Wednesday, December 5, 2012

Drama on the dock

Monday was a blustery morning, wind 20+ kt, cold, and spitting rain.  I think you can imagine it.  And it was this morning when our neighbor, s/v Wander Bird, prepared to pull out of our shared horseshoe to head to the yard for work.  Now, Wander Bird is a tall boat - she is a Nauticat 52 - lots of wind area.  That will be important in a minute.

Ever the prudent mariner, Ethan shifted into forward and reverse while still tied up, to ensure that all was in working order.  When all was ready, he started to back out of the slip.  I had the bow line, to keep the bow from blowing downwind (and incidentally, into Eolian).  It was a perfect departure, despite the contrary high wind.

And then out in the waterway between the docks, Ethan shifted into forward and gunned the engine to stop the backward progress and to turn the boat to go down the waterway.

Except that the gearshift linkage broke and she was still in reverse.

So the burst of throttle only served to increase her backward speed.  The helm was over in preparation for the forward turn down the waterway, so the net effect is that Wander Bird made a 180° turn stern-first, heading back to the dock.  Amazingly, Ethan coolly killed the engine and steered her so that she ran into the piling at the end of the finger pier instead of either of the two boats tied to that finger.  The inflatable dinghy on davits at Wander Bird's stern gave its all, acting as an exploding airbag to cushion the impact.  Kind of like a Mars lander - well, a 65,000 lb Mars lander.

I had been walking back to Eolian after the successful departure when the commotion started.  I turned around and ran to the end of the finger pier, arriving just after the impact.  And now the wind really began to make itself felt.  It blew the bow down, laying Wander Bird across that piling at the end of the finger pier and the piling at the end of the next finger pier, pinning her there.  I got on the swim platform of one of the boats to fend off.  For the moment, things were sort of stable, and we discussed what to do next.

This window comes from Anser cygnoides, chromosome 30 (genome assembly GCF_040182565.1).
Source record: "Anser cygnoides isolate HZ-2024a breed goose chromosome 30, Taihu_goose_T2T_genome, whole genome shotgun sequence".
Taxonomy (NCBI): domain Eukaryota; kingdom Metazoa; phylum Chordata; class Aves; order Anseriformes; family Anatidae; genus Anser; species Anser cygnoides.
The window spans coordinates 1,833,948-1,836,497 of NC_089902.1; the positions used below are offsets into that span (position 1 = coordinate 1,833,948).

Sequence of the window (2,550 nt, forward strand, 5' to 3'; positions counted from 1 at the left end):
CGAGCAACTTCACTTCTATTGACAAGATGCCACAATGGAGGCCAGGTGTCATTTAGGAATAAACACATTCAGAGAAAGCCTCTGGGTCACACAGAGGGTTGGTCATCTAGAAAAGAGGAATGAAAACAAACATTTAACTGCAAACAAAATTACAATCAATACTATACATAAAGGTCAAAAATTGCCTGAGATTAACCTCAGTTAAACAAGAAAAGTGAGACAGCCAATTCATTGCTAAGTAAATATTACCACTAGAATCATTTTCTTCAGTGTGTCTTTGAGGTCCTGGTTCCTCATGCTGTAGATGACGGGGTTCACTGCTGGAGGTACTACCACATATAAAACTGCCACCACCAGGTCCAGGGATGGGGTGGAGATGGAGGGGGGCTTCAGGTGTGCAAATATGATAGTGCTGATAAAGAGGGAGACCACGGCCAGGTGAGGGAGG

Ethan decided that the best action would be to go bow-in to the empty slip next to the boat I was on - all we'd need to do would be to back up Wander Bird (upwind!) 4 or 5 feet, and the bow would blow into the slip.  The trick would be to get enough of the boat into the slip by the time that she was parallel to the finger so that the wind wouldn't pivot her on the end of the finger and swing her back out into the waterway again.

Long story short: we made it.   And then they got a mechanic aboard to fix the linkage, at least temporarily.  And today Wander Bird is in the yard, as planned...  with one more item on the list, I think.



Anonymous said...

Wow. What a panic. And, what a cool operating skipper. I'm impressed.

Courtney said...

There is always drama on the docks in high winds. I'm glad Ethan kept a cool head and you were there to help!

Bill Ray said...

Great story - it has gone to my Seamanship class as an example of staying cool and in charge under fire. (And how Murphy's Law can attack even the careful skipper.) said...

Would have been even better with a schematic ;-)

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